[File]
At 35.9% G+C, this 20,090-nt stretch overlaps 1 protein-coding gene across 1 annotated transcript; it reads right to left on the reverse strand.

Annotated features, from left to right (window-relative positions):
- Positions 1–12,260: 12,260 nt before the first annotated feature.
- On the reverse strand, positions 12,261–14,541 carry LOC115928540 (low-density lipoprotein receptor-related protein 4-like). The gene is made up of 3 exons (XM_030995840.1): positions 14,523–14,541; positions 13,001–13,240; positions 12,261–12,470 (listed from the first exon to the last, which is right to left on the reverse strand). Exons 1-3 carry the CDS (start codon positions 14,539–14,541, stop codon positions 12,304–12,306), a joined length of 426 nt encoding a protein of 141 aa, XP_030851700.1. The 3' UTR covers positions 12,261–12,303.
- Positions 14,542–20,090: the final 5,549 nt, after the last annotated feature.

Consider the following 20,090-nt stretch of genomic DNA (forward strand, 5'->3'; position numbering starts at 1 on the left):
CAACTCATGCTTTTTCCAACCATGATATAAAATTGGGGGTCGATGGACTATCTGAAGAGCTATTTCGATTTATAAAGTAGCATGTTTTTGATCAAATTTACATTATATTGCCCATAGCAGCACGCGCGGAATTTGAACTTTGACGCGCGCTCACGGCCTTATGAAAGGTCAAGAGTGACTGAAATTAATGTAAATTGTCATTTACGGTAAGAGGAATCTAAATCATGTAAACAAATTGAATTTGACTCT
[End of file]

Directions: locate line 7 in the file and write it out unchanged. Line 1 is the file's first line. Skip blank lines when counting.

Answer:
CAACTCATGCTTTTTCCAACCATGATATAAAATTGGGGGTCGATGGACTATCTGAAGAGCTATTTCGATTTATAAAGTAGCATGTTTTTGATCAAATTTACATTATATTGCCCATAGCAGCACGCGCGGAATTTGAACTTTGACGCGCGCTCACGGCCTTATGAAAGGTCAAGAGTGACTGAAATTAATGTAAATTGTCATTTACGGTAAGAGGAATCTAAATCATGTAAACAAATTGAATTTGACTCT